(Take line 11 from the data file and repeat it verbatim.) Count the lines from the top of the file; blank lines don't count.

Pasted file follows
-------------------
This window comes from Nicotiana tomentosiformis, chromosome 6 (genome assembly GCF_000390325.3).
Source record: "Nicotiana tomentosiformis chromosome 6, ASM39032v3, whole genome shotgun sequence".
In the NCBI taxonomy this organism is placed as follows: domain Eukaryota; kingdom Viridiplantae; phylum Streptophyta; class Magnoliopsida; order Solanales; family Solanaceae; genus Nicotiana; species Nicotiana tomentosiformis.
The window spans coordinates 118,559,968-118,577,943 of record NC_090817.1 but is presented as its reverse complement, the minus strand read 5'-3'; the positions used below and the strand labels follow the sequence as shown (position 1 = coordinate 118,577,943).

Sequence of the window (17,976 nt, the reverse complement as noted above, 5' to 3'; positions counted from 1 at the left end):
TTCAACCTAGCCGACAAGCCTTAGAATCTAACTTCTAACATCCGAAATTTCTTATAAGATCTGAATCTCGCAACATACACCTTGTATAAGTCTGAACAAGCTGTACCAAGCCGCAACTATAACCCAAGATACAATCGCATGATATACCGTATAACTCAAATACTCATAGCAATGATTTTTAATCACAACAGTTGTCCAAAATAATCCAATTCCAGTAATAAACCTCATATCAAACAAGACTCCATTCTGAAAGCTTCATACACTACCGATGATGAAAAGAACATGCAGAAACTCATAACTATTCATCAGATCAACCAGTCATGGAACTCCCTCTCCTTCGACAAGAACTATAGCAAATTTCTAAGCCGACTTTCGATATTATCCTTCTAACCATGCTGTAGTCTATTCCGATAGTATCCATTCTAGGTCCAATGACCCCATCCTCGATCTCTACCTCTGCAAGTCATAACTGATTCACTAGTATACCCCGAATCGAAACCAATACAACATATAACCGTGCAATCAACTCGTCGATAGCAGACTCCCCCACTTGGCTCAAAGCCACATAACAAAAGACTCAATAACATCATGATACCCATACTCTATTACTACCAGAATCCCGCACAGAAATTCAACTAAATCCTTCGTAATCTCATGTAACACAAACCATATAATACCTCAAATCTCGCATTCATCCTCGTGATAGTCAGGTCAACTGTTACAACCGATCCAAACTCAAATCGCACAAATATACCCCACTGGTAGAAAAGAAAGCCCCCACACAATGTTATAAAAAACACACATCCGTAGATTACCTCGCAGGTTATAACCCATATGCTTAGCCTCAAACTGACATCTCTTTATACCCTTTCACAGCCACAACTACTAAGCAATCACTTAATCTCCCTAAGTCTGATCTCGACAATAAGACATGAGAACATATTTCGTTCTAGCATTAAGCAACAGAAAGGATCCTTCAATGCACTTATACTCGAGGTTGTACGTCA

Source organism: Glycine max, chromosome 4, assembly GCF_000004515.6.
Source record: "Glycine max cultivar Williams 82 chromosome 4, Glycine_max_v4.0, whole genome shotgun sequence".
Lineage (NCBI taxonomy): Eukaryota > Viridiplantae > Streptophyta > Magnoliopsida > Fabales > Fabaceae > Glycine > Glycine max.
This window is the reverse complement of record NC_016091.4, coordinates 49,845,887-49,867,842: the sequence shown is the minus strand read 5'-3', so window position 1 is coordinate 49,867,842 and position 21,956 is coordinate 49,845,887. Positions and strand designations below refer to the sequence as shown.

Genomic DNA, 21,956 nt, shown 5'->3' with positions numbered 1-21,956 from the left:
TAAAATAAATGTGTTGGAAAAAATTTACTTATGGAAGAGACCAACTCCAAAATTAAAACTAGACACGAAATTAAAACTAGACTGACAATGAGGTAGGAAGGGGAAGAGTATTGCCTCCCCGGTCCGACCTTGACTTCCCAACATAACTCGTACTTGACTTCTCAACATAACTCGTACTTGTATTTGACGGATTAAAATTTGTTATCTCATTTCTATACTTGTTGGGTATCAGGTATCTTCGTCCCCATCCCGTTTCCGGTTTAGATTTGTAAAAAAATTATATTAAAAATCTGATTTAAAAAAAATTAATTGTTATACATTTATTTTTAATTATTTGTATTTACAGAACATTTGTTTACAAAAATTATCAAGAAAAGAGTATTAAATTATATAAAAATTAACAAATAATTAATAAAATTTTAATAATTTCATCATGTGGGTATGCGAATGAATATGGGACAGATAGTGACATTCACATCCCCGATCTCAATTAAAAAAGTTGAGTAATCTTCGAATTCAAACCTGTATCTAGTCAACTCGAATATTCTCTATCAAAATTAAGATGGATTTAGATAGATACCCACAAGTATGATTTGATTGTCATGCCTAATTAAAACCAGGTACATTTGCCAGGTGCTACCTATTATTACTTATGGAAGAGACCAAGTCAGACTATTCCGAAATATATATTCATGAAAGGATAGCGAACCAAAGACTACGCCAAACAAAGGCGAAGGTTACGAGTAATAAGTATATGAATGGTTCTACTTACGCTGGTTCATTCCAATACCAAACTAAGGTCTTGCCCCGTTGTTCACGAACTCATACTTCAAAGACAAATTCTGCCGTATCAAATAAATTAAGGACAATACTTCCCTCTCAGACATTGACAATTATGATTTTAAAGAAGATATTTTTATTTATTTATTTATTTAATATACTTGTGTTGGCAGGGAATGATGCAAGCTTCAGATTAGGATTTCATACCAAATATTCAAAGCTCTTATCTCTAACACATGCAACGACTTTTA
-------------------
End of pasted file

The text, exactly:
Genomic DNA, 21,956 nt, shown 5'->3' with positions numbered 1-21,956 from the left: